For those of us waiting for two consecutive quarters of shrinking real GDP before we declare a "real" recession, we can stop waiting.  The preliminary estimate for the 4th quarter of 2008 showed a decline of 3.8% at an annual pace, after also declining in the 3rd  quarter.

The media spin is to aid Democrats, which means that right now the spin is to make our present situation look like an unprecedented crisis (both to make Bush look bad and to provide cover for transferring lots of borrowed money to Democratic interest groups).

So I will try to provide the service of putting current numbers in perspective, with as little spin as possible.

First off, the "annual rate" of 3.8% shrinkage is what we'd get if that same one-quarter pace continued for four quarters.  What actually happened was that GDP shrank 0.1% in the 3rd quarter and 1.0% in the 4th, for a combined loss of 1.1% over two quarters.  Through all of 2008, the real GDP shrank just 0.2%, because the economy actually grew in the first half of the year.

So far in this recession (and it is now OK to call it a recession ), real GDP has shrunk 1.1% from its peak, and non-farm payrolls has shrunk 1.9% from its peak.  How do these numbers compare to previous recessions?

The NBER has called 11 recessions since World War II, including this one.

  • The maximum drop in real GDP for the previous 10 recessions, peak to trough, ranged from 0.4% to 3.8%, and averaged 1.9%.  So far, it has dropped 1.1% in this recession.
  • The duration of GDP shrinkage, peak to trough, ranged from one quarter to five quarters, and averaged 2.4 quarters.  So far, our recession has two quarters of negative growth.
  • The maximum drop in non-farm payrolls ranged from 1.3% to 5.2% (1949), and averaged 2.7%.  So far, payrolls dropped 1.9% in this recession.
  • The duration of payroll shrinkage has ranged from 4 to 30 months, and averaged 13.  So far, payrolls have shrunk for 12 months in this recession.
  • The peak unemployment rate ranged from 6.1% to 10.8%, and averaged 7.5%.  The latest number for the current recession, December 2008, was 7.2%.
  • Since World War II, we've averaged a recession about every 6 years, start to start.

There is good news and bad news in these numbers.

The good news is that our current recession is nowhere near unprecedented.  In fact, it is better than the average recession in all measures above: real GDP, non-farm payrolls and unemployment rate.  In fact, you could say it is a typical recession.  It even started about six years after the last one.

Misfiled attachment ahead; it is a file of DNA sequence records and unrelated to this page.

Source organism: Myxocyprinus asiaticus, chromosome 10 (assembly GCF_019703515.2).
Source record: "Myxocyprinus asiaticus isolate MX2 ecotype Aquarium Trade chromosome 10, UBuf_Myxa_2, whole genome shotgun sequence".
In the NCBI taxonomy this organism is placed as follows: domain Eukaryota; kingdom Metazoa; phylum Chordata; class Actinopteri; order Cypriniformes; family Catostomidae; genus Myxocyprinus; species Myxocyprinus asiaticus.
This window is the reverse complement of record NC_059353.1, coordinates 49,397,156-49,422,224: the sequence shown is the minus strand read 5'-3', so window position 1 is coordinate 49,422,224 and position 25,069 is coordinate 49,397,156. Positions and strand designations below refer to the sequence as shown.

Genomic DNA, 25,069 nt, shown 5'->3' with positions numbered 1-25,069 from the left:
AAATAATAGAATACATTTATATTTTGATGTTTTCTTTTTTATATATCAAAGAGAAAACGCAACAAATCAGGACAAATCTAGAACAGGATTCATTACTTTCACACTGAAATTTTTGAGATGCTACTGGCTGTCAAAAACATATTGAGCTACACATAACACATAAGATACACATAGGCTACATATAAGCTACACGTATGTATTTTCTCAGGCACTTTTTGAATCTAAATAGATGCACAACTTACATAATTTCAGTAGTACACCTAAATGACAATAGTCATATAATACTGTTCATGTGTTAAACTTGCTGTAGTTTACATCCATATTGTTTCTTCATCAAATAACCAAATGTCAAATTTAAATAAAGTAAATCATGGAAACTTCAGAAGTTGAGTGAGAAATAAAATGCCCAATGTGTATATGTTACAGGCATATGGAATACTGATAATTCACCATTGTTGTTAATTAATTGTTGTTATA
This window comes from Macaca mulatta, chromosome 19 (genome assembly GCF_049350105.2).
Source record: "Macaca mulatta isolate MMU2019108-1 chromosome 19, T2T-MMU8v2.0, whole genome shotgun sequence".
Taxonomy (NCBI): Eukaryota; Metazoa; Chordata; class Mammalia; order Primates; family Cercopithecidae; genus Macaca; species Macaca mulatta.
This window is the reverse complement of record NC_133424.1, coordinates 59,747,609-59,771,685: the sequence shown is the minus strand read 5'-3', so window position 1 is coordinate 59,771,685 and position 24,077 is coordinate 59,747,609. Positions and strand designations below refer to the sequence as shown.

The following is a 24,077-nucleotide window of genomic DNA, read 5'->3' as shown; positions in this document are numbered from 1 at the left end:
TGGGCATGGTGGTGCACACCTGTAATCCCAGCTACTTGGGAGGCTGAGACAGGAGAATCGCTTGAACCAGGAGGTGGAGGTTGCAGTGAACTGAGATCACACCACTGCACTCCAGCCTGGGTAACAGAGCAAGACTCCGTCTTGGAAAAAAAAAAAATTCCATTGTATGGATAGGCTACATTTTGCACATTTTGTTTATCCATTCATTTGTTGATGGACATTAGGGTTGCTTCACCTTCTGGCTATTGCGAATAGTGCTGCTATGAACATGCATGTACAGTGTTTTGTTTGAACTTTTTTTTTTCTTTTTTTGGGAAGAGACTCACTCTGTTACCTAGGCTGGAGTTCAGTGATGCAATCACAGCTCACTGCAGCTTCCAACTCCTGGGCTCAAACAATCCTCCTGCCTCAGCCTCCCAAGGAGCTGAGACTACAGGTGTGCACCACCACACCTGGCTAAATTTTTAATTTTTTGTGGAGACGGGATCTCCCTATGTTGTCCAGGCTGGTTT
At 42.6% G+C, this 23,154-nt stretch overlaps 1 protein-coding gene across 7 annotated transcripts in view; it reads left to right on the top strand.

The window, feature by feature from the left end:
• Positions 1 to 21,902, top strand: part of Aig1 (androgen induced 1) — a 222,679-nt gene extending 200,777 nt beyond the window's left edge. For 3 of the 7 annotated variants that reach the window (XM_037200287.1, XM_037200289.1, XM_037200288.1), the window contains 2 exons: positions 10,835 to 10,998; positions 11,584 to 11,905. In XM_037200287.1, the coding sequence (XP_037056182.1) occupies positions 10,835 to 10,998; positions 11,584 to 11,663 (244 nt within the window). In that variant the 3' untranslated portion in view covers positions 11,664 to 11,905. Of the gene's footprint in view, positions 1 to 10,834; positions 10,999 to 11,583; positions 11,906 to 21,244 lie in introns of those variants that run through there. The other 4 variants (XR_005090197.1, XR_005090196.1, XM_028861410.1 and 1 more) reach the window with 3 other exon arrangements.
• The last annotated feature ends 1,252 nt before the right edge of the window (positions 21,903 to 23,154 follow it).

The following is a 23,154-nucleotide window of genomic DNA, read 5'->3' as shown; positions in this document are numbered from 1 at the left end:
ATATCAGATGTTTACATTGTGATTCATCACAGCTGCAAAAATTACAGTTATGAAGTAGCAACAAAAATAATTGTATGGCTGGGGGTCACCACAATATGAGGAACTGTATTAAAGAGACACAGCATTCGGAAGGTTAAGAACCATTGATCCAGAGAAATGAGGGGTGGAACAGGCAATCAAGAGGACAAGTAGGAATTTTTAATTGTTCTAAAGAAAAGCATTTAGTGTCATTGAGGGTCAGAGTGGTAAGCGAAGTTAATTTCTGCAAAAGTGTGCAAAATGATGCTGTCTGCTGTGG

The bad news is that this recession is probably not over.  If this becomes an "average" post-WWII recession, our GDP will fall another 0.8%, in this quarter (1st of 2009) before it starts growing.  And payrolls will shrink another 0.8% over the next month or so, before growing again.  And unemployment will peak at 7.5%.

If this recession matches the worst of the previous 10, our GDP will shrink another 2.7% going into the fall.  Payrolls will shrink another 3.3% for at least another year, and unemployment will peak at 10.8%.

So simply going by averages, this recession should end this year, maybe even in this quarter or the next.  If things go bad, or no worse than in the last 60 years, we might not pull out of it until late this year, with lousy employment figures lagging into 2010.

By the way, none of the previous recessions was ended by the government spending a trillion dollars.  Our current deficit is projected to be 7% of GDP or more.  The deficit never exceeded 6% of GDP in any of the previous 10 recessions, or at any time since 1946.

Data Sources
  • Unemployment data came from the Bureau of Labor Statistics: http://www.bls.gov/.  Click on "historical tables" under unemployment rate.
  • GDP and payroll data came from Bureau of Economic Analysis and the Bureau of Labor Statistics via the St. Louis Federal Reserve's Economic Data -- FRED: http://research.stlouisfed.org/fred2/, specifically Series GDPC96 and Series PAYEMS.